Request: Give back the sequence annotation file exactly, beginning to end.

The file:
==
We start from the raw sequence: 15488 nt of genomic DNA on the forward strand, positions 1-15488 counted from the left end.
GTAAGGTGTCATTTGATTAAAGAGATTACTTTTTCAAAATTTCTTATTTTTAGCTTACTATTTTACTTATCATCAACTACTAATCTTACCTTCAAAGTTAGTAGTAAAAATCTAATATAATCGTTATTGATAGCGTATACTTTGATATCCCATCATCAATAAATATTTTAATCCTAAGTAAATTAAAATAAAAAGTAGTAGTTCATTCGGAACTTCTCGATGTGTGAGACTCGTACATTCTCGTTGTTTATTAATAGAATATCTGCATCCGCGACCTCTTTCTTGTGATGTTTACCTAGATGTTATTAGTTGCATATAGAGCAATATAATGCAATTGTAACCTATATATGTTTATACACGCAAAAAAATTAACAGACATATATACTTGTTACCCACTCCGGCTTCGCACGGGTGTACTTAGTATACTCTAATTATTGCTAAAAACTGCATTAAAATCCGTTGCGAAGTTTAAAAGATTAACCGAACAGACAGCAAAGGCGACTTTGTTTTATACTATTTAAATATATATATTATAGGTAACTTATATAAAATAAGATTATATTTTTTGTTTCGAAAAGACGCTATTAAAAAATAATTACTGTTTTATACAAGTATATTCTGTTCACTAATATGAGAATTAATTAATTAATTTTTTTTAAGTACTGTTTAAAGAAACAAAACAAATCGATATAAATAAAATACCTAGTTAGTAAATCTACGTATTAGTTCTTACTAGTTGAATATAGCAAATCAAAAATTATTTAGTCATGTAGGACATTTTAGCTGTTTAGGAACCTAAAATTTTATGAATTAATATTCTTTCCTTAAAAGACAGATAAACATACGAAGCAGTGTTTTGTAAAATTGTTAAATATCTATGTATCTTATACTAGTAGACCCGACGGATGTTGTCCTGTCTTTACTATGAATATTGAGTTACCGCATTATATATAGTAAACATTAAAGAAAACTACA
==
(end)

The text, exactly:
We start from the raw sequence: 15488 nt of genomic DNA on the forward strand, positions 1-15488 counted from the left end.
GTAAGGTGTCATTTGATTAAAGAGATTACTTTTTCAAAATTTCTTATTTTTAGCTTACTATTTTACTTATCATCAACTACTAATCTTACCTTCAAAGTTAGTAGTAAAAATCTAATATAATCGTTATTGATAGCGTATACTTTGATATCCCATCATCAATAAATATTTTAATCCTAAGTAAATTAAAATAAAAAGTAGTAGTTCATTCGGAACTTCTCGATGTGTGAGACTCGTACATTCTCGTTGTTTATTAATAGAATATCTGCATCCGCGACCTCTTTCTTGTGATGTTTACCTAGATGTTATTAGTTGCATATAGAGCAATATAATGCAATTGTAACCTATATATGTTTATACACGCAAAAAAATTAACAGACATATATACTTGTTACCCACTCCGGCTTCGCACGGGTGTACTTAGTATACTCTAATTATTGCTAAAAACTGCATTAAAATCCGTTGCGAAGTTTAAAAGATTAACCGAACAGACAGCAAAGGCGACTTTGTTTTATACTATTTAAATATATATATTATAGGTAACTTATATAAAATAAGATTATATTTTTTGTTTCGAAAAGACGCTATTAAAAAATAATTACTGTTTTATACAAGTATATTCTGTTCACTAATATGAGAATTAATTAATTAATTTTTTTTAAGTACTGTTTAAAGAAACAAAACAAATCGATATAAATAAAATACCTAGTTAGTAAATCTACGTATTAGTTCTTACTAGTTGAATATAGCAAATCAAAAATTATTTAGTCATGTAGGACATTTTAGCTGTTTAGGAACCTAAAATTTTATGAATTAATATTCTTTCCTTAAAAGACAGATAAACATACGAAGCAGTGTTTTGTAAAATTGTTAAATATCTATGTATCTTATACTAGTAGACCCGACGGATGTTGTCCTGTCTTTACTATGAATATTGAGTTACCGCATTATATATAGTAAACATTAAAGAAAACTACA